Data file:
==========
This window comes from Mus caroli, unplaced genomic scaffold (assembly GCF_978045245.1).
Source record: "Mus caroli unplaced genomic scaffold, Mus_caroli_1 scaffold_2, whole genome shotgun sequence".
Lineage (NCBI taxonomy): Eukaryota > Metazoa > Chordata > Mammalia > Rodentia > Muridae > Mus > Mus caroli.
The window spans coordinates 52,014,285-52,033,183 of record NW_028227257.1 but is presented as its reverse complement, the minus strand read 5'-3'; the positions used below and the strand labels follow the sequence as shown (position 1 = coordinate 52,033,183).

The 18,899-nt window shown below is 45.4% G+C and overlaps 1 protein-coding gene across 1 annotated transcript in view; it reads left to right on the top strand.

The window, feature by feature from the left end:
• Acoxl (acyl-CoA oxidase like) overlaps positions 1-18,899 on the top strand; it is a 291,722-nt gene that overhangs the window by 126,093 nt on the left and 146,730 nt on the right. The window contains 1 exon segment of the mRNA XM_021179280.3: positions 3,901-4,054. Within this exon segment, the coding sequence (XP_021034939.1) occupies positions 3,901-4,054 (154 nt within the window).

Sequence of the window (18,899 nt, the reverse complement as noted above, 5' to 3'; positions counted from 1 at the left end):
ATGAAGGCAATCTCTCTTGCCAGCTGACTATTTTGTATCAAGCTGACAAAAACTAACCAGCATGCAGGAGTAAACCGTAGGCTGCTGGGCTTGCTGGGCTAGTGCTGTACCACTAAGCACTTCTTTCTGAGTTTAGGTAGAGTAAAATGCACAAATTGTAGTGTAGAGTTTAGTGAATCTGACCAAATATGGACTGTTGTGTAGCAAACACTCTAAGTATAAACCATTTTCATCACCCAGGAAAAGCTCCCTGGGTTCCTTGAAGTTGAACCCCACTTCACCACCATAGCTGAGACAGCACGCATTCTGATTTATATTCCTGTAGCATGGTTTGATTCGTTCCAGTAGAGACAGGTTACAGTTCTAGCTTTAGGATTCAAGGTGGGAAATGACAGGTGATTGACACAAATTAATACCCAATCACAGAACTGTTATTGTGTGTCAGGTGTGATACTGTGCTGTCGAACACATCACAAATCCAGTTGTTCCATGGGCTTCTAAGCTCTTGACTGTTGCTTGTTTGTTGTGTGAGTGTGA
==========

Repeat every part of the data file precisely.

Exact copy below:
This window comes from Mus caroli, unplaced genomic scaffold (assembly GCF_978045245.1).
Source record: "Mus caroli unplaced genomic scaffold, Mus_caroli_1 scaffold_2, whole genome shotgun sequence".
Lineage (NCBI taxonomy): Eukaryota > Metazoa > Chordata > Mammalia > Rodentia > Muridae > Mus > Mus caroli.
The window spans coordinates 52,014,285-52,033,183 of record NW_028227257.1 but is presented as its reverse complement, the minus strand read 5'-3'; the positions used below and the strand labels follow the sequence as shown (position 1 = coordinate 52,033,183).

The 18,899-nt window shown below is 45.4% G+C and overlaps 1 protein-coding gene across 1 annotated transcript in view; it reads left to right on the top strand.

The window, feature by feature from the left end:
• Acoxl (acyl-CoA oxidase like) overlaps positions 1-18,899 on the top strand; it is a 291,722-nt gene that overhangs the window by 126,093 nt on the left and 146,730 nt on the right. The window contains 1 exon segment of the mRNA XM_021179280.3: positions 3,901-4,054. Within this exon segment, the coding sequence (XP_021034939.1) occupies positions 3,901-4,054 (154 nt within the window).

Sequence of the window (18,899 nt, the reverse complement as noted above, 5' to 3'; positions counted from 1 at the left end):
ATGAAGGCAATCTCTCTTGCCAGCTGACTATTTTGTATCAAGCTGACAAAAACTAACCAGCATGCAGGAGTAAACCGTAGGCTGCTGGGCTTGCTGGGCTAGTGCTGTACCACTAAGCACTTCTTTCTGAGTTTAGGTAGAGTAAAATGCACAAATTGTAGTGTAGAGTTTAGTGAATCTGACCAAATATGGACTGTTGTGTAGCAAACACTCTAAGTATAAACCATTTTCATCACCCAGGAAAAGCTCCCTGGGTTCCTTGAAGTTGAACCCCACTTCACCACCATAGCTGAGACAGCACGCATTCTGATTTATATTCCTGTAGCATGGTTTGATTCGTTCCAGTAGAGACAGGTTACAGTTCTAGCTTTAGGATTCAAGGTGGGAAATGACAGGTGATTGACACAAATTAATACCCAATCACAGAACTGTTATTGTGTGTCAGGTGTGATACTGTGCTGTCGAACACATCACAAATCCAGTTGTTCCATGGGCTTCTAAGCTCTTGACTGTTGCTTGTTTGTTGTGTGAGTGTGA